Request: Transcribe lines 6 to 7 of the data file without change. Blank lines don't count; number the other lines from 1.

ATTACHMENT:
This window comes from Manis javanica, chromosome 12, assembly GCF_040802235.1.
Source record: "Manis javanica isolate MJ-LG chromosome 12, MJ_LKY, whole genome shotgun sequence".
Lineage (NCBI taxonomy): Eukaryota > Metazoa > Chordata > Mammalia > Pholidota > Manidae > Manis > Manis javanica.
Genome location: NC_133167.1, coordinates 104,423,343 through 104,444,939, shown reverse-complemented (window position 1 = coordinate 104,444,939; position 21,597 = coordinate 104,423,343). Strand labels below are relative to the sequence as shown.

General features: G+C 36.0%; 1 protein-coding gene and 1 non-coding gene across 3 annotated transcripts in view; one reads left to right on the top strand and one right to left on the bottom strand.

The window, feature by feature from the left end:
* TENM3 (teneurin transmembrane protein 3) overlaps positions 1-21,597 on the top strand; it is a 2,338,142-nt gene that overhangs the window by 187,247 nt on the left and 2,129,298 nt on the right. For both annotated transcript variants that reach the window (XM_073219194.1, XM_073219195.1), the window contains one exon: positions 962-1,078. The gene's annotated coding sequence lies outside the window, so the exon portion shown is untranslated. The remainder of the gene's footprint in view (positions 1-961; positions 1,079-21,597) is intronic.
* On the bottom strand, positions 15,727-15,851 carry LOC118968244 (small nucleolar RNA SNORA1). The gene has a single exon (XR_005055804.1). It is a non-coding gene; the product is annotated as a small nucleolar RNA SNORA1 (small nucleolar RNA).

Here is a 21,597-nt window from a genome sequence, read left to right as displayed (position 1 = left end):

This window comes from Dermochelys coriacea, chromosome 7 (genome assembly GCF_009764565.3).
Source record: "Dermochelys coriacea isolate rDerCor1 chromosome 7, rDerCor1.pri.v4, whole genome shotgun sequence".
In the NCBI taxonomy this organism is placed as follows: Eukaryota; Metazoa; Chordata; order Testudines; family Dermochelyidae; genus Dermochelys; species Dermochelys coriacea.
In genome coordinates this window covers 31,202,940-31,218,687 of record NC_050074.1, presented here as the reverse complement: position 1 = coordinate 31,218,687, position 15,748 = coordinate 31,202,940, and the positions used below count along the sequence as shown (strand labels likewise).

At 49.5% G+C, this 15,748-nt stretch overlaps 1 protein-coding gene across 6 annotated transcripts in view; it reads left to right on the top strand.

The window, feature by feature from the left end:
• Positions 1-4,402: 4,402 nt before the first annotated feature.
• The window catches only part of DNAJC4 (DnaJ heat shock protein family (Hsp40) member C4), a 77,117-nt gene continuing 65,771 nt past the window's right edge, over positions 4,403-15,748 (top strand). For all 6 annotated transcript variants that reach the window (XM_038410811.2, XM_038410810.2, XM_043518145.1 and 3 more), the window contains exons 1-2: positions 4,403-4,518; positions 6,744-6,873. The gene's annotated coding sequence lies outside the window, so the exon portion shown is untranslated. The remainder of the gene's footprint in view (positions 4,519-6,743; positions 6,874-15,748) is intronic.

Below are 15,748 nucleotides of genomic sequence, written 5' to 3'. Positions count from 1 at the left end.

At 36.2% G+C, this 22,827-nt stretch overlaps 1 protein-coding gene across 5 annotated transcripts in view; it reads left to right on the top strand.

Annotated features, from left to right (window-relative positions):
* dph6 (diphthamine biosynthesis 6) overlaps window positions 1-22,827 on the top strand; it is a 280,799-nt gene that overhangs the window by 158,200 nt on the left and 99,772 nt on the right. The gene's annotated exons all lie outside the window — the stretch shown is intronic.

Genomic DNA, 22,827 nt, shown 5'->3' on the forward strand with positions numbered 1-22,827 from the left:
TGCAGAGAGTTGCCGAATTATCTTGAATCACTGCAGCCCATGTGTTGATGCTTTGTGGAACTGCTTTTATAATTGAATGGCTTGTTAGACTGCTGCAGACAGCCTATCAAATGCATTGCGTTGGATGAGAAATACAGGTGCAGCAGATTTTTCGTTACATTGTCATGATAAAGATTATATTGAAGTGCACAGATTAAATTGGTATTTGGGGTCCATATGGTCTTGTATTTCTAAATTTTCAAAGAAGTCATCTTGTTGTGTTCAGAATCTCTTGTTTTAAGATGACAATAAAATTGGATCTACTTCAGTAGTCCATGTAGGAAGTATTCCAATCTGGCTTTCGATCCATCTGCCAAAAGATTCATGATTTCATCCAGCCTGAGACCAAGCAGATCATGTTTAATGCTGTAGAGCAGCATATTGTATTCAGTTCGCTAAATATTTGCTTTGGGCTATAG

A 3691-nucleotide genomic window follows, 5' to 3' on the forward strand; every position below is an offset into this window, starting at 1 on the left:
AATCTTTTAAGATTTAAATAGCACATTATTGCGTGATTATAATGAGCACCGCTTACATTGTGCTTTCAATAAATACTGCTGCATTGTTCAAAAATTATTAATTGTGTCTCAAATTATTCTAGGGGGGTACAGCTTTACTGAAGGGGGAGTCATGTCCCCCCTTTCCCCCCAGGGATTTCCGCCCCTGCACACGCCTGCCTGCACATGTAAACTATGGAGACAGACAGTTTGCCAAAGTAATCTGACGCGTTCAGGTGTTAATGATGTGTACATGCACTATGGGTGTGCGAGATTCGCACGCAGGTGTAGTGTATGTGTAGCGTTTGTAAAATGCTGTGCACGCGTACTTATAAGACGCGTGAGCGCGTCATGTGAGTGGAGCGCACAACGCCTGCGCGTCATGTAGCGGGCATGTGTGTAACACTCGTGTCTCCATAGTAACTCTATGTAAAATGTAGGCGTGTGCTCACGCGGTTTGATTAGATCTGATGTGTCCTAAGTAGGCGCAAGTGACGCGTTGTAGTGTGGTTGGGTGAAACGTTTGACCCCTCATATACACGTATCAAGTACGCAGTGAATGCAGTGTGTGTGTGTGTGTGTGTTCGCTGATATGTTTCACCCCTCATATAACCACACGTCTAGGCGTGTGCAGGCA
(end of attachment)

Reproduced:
The window, feature by feature from the left end:
* TENM3 (teneurin transmembrane protein 3) overlaps positions 1-21,597 on the top strand; it is a 2,338,142-nt gene that overhangs the window by 187,247 nt on the left and 2,129,298 nt on the right. For both annotated transcript variants that reach the window (XM_073219194.1, XM_073219195.1), the window contains one exon: positions 962-1,078. The gene's annotated coding sequence lies outside the window, so the exon portion shown is untranslated. The remainder of the gene's footprint in view (positions 1-961; positions 1,079-21,597) is intronic.